There are some gotchas to building Spidermonkey with NSPR. First of all, you need to successfully build NSPR. The source code tarball for NSPR comes with the standard GNU autoconfigure tools. If you are on a 64-bit system, you need to execute configure with the -enable-64bit option; otherwise the build will quickly fail. You should then test the build by going to the test subdirectory, building the testsuite and executing it. You also need to modify SpiderMonkey’s Makefile.ref (I am assuming you are building SpiderMonkey 1.7 and not an earlier release) to include libnspr and the NSPR headers. Two compile time defines are needed. You can either define JS_HAS_FILE_OBJECT and JS_THREADSAFE in Makefile.ref or as command line arguments to make. After than you, should be able to successfully build SpiderMonkey with native File object support.
Now that we have js build with support for objects, what can we do with it. Well, I guess we should start with the expected Hello World script.
js> File.output.writeln("Hello World"); Hello World true js> File.output.writeln("Hello, world"); "OK" Hello, world OK js> File.output.writeln("Hello, world"); "" Hello, world js>
Notice that true is outputted unless you append something else as shown above. Here is another short example which demonstrates how to list the properties of the instance File object for the current directory.
js> dir = new File('.'); /home/fpm/js/. js> for ( i in dir ) print(i); length parent path name isDirectory isFile exists canRead canWrite canAppend canReplace isOpen type mode creationTime lastModified size hasRandomAccess hasAutoFlush position isNative js>print(dir.path); /home/fpm/js/. js>print(dir.size) 4096 js>
The next example shows how to list some information about files in the current directory.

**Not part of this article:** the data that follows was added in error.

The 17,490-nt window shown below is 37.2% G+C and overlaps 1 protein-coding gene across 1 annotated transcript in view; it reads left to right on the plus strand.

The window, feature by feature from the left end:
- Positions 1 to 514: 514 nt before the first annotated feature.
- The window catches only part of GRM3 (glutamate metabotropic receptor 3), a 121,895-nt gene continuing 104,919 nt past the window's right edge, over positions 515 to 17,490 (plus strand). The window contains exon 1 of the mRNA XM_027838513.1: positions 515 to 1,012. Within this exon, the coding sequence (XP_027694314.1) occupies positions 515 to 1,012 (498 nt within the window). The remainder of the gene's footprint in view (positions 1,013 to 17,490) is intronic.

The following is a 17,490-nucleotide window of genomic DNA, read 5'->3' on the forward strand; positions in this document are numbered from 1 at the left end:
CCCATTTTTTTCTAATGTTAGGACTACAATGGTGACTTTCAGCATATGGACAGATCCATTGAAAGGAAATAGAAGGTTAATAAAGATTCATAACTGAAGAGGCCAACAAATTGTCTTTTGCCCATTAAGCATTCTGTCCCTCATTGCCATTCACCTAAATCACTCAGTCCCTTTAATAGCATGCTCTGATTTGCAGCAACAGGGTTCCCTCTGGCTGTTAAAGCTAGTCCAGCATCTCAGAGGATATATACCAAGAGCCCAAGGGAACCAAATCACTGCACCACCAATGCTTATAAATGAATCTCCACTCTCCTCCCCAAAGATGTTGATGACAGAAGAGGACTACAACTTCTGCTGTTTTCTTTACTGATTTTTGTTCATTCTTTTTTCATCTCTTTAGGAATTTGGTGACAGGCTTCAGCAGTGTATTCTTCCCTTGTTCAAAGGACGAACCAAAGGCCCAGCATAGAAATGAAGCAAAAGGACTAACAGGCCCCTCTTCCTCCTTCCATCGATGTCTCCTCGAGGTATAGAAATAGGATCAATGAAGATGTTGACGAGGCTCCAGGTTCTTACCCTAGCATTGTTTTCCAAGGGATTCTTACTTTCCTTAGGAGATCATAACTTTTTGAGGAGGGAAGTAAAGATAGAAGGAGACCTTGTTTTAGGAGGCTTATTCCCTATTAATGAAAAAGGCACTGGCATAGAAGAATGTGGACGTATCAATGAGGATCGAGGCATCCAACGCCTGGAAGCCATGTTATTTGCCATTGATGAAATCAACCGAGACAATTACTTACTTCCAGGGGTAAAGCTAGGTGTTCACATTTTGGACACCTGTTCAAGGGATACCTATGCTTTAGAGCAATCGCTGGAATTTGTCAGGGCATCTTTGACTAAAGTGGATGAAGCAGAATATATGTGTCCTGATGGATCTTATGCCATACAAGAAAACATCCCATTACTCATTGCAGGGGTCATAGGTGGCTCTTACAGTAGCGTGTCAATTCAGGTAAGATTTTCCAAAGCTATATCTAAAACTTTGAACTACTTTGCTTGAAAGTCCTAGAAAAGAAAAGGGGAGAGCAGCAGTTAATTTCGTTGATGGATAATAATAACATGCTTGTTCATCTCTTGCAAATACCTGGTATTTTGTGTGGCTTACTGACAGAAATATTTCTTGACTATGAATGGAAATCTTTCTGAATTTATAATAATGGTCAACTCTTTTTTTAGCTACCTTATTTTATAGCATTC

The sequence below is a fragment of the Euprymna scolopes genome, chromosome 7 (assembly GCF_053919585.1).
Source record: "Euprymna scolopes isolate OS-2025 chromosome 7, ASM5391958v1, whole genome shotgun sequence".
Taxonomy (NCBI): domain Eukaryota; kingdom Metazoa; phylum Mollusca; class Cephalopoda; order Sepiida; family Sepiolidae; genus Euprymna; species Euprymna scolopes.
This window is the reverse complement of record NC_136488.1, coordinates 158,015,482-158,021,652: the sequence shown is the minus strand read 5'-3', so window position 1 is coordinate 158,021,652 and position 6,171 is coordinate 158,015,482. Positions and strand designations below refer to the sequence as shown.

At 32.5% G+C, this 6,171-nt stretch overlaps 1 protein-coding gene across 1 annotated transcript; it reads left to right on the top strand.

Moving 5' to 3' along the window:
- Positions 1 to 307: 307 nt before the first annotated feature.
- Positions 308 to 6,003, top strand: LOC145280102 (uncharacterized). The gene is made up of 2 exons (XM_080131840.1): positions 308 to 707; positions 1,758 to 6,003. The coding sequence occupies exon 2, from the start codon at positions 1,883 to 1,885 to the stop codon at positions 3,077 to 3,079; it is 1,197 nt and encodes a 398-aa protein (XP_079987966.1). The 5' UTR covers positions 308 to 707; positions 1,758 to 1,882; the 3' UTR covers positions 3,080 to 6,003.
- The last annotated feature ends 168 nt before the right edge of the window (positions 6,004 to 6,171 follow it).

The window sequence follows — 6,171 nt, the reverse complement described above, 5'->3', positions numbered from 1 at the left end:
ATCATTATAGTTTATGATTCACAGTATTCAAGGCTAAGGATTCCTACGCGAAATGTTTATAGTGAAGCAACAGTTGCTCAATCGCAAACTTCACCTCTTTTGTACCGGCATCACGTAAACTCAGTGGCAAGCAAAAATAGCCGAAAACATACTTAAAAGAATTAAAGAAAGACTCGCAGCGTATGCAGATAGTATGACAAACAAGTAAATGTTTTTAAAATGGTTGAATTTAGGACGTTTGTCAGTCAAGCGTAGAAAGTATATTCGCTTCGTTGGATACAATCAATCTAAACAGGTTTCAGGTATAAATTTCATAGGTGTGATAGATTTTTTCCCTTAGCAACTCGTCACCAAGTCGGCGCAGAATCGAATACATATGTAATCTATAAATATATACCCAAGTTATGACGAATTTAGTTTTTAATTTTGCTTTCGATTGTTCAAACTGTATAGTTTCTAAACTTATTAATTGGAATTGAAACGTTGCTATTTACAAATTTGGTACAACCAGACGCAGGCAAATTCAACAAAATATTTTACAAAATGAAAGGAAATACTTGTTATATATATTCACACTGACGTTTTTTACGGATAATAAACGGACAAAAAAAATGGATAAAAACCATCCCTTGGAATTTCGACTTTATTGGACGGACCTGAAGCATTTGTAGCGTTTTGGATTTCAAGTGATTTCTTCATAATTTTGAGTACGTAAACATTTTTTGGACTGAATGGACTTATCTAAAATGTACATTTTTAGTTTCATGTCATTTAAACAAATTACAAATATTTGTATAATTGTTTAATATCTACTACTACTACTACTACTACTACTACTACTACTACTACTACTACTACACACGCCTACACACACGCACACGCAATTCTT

js> dir = new File('.'); /home/fpm/js/. js> files = dir.list(); 'OK' OK js> for (i in files ) print (files[i].name + ' ' + files[i].size + ' ' + files[i].creationTime); music.xml 1081 Tue Jan 06 2009 17:37:14 GMT-0500 (EST) xml.js 259 Tue Dec 30 2008 18:23:22 GMT-0500 (EST) xml1.js 699 Tue Jan 06 2009 23:33:26 GMT-0500 (EST) 2.xml 96 Tue Jan 06 2009 22:41:37 GMT-0500 (EST) 3.xml 127 Wed Jan 07 2009 00:02:18 GMT-0500 (EST) multiply.js 249 Tue Dec 30 2008 17:49:02 GMT-0500 (EST) helloworld.js 88 Tue Dec 30 2008 17:12:50 GMT-0500 (EST) hw.js 124 Thu Jan 01 2009 00:24:38 GMT-0500 (EST) xml2.js 502 Wed Jan 07 2009 00:02:17 GMT-0500 (EST) regex.js 143 Tue Dec 30 2008 18:10:55 GMT-0500 (EST) 1.xml 15 Tue Jan 06 2009 20:35:27 GMT-0500 (EST) js>
In the above example, list is an instance method of the File object. Using other File object instance methods, you can read data from a file and write data to a file.
In the following example, the script reads lines in from file.in and write the lines out to another file file.out, prepending each line with the corresponding line number.
#!/bin/js var filein = new File("file.in"); filein.open("read", "text"); var fileout = new File('file.out'); fileout.open("write,create", "text"); var n=1; while (data = filein.readln()) fileout.writeln(n++ + ' ' + data); filein.close(); fileout.close();
The File object provides two ways to access data inside a file: a text oriented access, based on characters, and a binary oriented access, based on bytes. In text mode, the maximum line length is 256 and the following encodings are supported: ASCII (text), UTF-8 and UCS-2. The File object has a number of instance methods including read, readLn, readAll, write, writeLn and writeAll. If you just want to copy the file in it’s entirety, you can use the copyTo method.
var file = new File("file.in");
Flaming disclaimer: Do not play with the File object if you are not prepared to have your hard drive erased, smashed, and broken into little bits! It mostly works right now, but no guarantees.
Similar instance methods which work on files include remove to delete a file or a directory and removeTo to rename a file.
So far I have had no problem using the File object on my Fedora 10 64-bit platform but one never knows! Proceed with caution.